I also have an interest in military history, including the Roman Punic wars, the American Revolution, and World War II.
BGES Blog: Tell us about preserving the Joseph E. Johnston statue?
BM: The moving of the Joseph E. Johnston statue was a collaborative effort by a lot of individuals and organizations in the Dalton community. While other communities were engulfed in demonstrations, protests, and riots during the summer of 2020, the people of Dalton and the surrounding area worked together to try and find a solution. Yes, there were some marches and protests in Dalton about several issues including the moving of the statue, but most of the protesters did not want the statue destroyed. Most people involved in the marches simply wanted it removed from a public city square where the statue had been located for over 100 years.
The Trustees of the historical society’s Board agreed to permit the statue to be relocated to the Huff House property. The local historical society, the Whitfield-Murray Historical Society, had acquired the historic Huff House through a generous donation from its previous owners, the Boring family, and the house had recently been completely restored to its 1860s condition. Moreover, it was the home and location of Gen. Joseph E. Johnston’s headquarters during the Confederate Army of Tennessee’s winter encampment from December 1863 to May 1864. This location would be very fitting for the statue given his connection to this house.
The City of Dalton assisted in the logistics of moving the statue which began on February 6, 2021. By the Summer of 2021, all of the conditions had been met except for the completion of a portion of the fence which was erected in stages. The last portion of the fence was just completed last week.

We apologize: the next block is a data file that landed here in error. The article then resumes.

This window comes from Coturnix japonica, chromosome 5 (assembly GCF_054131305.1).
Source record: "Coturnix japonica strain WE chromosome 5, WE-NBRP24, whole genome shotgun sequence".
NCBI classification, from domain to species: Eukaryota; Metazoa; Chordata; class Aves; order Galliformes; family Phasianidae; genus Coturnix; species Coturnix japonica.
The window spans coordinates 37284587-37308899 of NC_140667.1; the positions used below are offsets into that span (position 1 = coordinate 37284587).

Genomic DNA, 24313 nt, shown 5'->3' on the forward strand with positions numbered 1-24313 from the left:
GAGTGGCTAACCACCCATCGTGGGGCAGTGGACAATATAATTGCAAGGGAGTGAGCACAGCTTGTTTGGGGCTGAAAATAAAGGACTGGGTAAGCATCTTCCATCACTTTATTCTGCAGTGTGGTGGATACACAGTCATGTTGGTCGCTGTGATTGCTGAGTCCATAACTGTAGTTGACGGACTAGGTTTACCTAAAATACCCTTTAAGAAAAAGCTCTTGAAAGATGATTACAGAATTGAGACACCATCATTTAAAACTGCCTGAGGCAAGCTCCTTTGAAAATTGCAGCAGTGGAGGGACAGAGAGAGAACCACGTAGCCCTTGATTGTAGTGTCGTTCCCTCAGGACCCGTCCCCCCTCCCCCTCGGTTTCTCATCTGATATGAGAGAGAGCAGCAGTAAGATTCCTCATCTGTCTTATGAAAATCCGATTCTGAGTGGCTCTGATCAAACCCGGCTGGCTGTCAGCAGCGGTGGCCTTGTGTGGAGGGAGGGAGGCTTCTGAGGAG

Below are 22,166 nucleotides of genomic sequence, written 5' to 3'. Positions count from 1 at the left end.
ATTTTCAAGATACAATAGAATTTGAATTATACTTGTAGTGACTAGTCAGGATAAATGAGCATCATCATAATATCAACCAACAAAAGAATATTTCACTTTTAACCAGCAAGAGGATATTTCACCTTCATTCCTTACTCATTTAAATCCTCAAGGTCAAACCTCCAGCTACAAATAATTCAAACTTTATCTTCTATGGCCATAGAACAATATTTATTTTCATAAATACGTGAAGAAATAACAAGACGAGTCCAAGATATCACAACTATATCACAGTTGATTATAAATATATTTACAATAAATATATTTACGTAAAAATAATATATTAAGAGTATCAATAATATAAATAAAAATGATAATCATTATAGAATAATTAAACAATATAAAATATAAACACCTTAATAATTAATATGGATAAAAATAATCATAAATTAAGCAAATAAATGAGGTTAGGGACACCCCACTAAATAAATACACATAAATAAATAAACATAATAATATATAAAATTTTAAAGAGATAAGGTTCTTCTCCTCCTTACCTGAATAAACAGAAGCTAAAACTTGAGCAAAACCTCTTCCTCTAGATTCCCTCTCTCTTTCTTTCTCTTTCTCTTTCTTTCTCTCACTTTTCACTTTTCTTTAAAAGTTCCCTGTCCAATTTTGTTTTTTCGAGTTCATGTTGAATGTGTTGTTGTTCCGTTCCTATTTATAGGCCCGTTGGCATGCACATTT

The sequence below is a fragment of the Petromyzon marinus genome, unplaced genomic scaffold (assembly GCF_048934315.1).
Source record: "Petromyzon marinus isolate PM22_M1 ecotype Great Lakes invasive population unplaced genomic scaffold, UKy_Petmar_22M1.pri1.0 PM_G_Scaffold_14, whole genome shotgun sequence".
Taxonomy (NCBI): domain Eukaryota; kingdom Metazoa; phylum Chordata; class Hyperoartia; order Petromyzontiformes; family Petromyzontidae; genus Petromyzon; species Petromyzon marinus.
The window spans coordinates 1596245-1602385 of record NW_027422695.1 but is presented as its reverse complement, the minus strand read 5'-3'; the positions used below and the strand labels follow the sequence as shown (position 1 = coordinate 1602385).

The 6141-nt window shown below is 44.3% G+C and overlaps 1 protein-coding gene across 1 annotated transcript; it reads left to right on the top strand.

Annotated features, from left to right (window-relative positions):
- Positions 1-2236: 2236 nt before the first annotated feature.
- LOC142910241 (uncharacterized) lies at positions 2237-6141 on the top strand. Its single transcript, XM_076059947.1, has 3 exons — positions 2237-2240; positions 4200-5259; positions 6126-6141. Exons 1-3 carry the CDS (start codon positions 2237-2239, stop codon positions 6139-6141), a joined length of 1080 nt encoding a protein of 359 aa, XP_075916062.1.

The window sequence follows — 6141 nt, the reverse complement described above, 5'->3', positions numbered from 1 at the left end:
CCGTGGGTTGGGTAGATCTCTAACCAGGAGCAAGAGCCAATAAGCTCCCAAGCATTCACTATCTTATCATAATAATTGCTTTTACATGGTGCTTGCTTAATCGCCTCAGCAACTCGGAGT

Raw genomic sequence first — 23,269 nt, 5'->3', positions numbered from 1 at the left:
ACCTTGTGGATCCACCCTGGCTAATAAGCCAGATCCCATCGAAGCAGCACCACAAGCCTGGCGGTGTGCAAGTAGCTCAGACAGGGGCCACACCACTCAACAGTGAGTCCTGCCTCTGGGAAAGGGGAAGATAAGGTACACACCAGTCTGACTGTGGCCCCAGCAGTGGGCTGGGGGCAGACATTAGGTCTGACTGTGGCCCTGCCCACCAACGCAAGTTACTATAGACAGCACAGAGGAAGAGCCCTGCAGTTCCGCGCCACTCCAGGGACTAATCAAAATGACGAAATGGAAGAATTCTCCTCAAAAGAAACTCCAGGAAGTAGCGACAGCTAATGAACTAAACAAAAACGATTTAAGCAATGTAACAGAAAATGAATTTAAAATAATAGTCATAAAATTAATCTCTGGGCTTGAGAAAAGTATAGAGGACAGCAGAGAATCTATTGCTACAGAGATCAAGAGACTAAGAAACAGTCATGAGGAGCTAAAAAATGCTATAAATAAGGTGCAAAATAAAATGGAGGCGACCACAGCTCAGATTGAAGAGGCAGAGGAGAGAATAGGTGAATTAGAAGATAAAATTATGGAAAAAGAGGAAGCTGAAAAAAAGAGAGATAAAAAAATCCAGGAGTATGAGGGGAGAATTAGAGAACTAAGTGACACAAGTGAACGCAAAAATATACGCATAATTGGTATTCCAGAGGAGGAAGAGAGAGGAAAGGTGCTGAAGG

BGES Blog: You have brought Civil War tourism to Whitfield County and Dalton. What did you do? And what is the impact?
BM: This is an unfair statement. Countless other persons and groups have been instrumental over the years in protecting and preserving Dalton’s heritage and history and in developing tourism for our community. I have been privileged to serve in some small measures in that. In the 1980s, several parties in Dalton worked to acquire and protect the Dug Gap Mountain Battlefield Park, which is owned by the Dalton Chapter of the Civil War Roundtable and historic society. In the 1990s under the leadership of Whitfield County Commission Chairman, Mike Babb, the County acquired some 660 acres atop Rocky Face Ridge thus preserving that site from future development. Otherwise, the ridge today might look like Lookout Mountain or Missionary Ridge with homes all across the ridge top. In the 2000s, local businessmen Mr. Paul Belk, a realtor, and Dr. Bill Blackman, an eye surgeon, worked with the County and the landowners to acquire an interest in Blue Mountain (Signal Hill) where General Sherman had his field headquarters at Dalton.